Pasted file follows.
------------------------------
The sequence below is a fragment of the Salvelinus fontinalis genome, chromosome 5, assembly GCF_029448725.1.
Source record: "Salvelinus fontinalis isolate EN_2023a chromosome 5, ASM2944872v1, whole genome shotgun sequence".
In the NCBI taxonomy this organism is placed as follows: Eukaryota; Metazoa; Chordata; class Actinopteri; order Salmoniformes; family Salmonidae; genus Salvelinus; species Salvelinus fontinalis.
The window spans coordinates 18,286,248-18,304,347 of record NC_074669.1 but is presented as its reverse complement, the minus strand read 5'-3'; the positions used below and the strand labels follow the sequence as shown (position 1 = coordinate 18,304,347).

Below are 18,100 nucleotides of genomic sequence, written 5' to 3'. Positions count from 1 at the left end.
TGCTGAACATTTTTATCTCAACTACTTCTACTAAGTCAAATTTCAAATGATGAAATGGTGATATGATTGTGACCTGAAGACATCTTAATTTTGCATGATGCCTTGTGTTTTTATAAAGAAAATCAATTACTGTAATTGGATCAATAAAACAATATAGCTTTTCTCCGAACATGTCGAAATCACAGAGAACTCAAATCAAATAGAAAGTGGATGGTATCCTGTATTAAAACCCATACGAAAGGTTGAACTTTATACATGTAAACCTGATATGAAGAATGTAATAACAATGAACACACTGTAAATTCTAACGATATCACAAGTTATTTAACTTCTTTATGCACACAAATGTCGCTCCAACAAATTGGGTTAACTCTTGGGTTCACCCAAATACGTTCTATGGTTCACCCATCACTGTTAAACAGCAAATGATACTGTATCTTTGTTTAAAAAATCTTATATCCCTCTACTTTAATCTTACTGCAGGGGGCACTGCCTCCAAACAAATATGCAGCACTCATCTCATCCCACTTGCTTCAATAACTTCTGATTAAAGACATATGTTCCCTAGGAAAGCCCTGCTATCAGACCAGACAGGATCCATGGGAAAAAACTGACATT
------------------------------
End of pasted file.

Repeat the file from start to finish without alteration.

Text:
The sequence below is a fragment of the Salvelinus fontinalis genome, chromosome 5, assembly GCF_029448725.1.
Source record: "Salvelinus fontinalis isolate EN_2023a chromosome 5, ASM2944872v1, whole genome shotgun sequence".
In the NCBI taxonomy this organism is placed as follows: Eukaryota; Metazoa; Chordata; class Actinopteri; order Salmoniformes; family Salmonidae; genus Salvelinus; species Salvelinus fontinalis.
The window spans coordinates 18,286,248-18,304,347 of record NC_074669.1 but is presented as its reverse complement, the minus strand read 5'-3'; the positions used below and the strand labels follow the sequence as shown (position 1 = coordinate 18,304,347).

Below are 18,100 nucleotides of genomic sequence, written 5' to 3'. Positions count from 1 at the left end.
TGCTGAACATTTTTATCTCAACTACTTCTACTAAGTCAAATTTCAAATGATGAAATGGTGATATGATTGTGACCTGAAGACATCTTAATTTTGCATGATGCCTTGTGTTTTTATAAAGAAAATCAATTACTGTAATTGGATCAATAAAACAATATAGCTTTTCTCCGAACATGTCGAAATCACAGAGAACTCAAATCAAATAGAAAGTGGATGGTATCCTGTATTAAAACCCATACGAAAGGTTGAACTTTATACATGTAAACCTGATATGAAGAATGTAATAACAATGAACACACTGTAAATTCTAACGATATCACAAGTTATTTAACTTCTTTATGCACACAAATGTCGCTCCAACAAATTGGGTTAACTCTTGGGTTCACCCAAATACGTTCTATGGTTCACCCATCACTGTTAAACAGCAAATGATACTGTATCTTTGTTTAAAAAATCTTATATCCCTCTACTTTAATCTTACTGCAGGGGGCACTGCCTCCAAACAAATATGCAGCACTCATCTCATCCCACTTGCTTCAATAACTTCTGATTAAAGACATATGTTCCCTAGGAAAGCCCTGCTATCAGACCAGACAGGATCCATGGGAAAAAACTGACATT